About Reading Through Lent
We may say this of the face of sloth: that at any stage it is the face of those who are already old beyond their years, who seem never to have known any springtime, whether in their own lives or around them each year, in whom the sap seems never to have risen.
I don't like someone who doesn't sleep, says God.
Sleep is the friend of humans.
Sleep is the friend of God.
Sleep is perhaps the most beautiful thing
I have ever created.
And I myself rested on the seventh day.
One whose heart is pure, sleeps.
And one who sleeps has a pure heart.
That is the great secret of being as indefatigable as a child,
Of having that strength in the legs that a child has,
Those new legs, those new souls,
And to begin afred every morning, ever new,
Like te young hope, new hope.
But they tell me that there are people
Who work well and sleep badly.
Who don't sleep. What a lack of confidence in me!
There is only one purpose for punishment, and that is to teach a lesson. And there is only one lesson to be taught, and that is love. Perfect love banishes fear; and when we are not afraid, we know that love which includes forgiveness.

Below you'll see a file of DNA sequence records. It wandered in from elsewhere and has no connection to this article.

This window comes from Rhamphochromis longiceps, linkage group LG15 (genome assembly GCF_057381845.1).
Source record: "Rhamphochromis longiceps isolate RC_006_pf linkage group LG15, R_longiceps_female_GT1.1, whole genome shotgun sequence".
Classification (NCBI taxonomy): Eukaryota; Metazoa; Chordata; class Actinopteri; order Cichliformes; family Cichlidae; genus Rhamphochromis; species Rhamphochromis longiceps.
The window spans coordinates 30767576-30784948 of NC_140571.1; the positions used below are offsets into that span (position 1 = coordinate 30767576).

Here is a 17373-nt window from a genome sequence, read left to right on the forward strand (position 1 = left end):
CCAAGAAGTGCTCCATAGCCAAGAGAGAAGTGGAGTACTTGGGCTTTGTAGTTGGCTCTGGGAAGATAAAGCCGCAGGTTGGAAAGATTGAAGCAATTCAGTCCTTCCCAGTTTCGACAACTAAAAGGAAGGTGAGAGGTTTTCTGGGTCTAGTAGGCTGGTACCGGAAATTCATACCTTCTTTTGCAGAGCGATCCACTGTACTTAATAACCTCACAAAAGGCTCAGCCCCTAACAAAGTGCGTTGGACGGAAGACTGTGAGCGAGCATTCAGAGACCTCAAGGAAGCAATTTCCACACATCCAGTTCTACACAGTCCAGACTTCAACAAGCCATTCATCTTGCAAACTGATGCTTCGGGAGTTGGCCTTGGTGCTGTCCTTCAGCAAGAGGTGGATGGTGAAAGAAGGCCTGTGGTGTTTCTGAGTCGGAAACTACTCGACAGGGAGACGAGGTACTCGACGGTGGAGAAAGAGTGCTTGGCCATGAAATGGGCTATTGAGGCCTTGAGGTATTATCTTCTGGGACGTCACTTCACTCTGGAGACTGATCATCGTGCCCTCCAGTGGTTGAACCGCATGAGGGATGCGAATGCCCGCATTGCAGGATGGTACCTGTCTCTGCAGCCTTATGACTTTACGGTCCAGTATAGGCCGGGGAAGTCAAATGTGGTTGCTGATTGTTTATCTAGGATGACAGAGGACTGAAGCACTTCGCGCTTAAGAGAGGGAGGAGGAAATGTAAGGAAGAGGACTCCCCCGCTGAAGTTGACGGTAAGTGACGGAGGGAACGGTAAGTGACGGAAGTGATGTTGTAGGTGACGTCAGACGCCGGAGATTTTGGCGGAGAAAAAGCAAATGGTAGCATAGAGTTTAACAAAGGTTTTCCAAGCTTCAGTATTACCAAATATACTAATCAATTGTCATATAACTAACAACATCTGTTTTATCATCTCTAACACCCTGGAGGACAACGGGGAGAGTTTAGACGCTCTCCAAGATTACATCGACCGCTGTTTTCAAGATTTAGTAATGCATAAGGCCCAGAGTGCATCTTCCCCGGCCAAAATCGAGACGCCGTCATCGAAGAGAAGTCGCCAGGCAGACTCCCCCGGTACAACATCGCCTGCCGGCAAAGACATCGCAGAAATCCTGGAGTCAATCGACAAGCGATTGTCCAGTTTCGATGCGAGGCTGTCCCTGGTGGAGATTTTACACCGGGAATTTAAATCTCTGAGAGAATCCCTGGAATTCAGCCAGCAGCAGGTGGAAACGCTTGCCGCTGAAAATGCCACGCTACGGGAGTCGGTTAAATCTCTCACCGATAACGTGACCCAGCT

When the lesson to be learned is not love, that is not punishment; it is revenge or retribution. Probably the lesson of love is the most terrible punishment of all—an almost intolerable anguish—for it means that the sinner has to realize what has been done, has to be truly sorry, to repent, to turn to God. And most of us are too filled with outrage at rape and murder to want the sinner to repent. We want the sinner to feel terrible, but not to turn to God and be made whole and be forgiven.
And so we show that we do not know the meaning of forgiveness any more than Jonah did in his vindictive outrage at the people of Nineveh.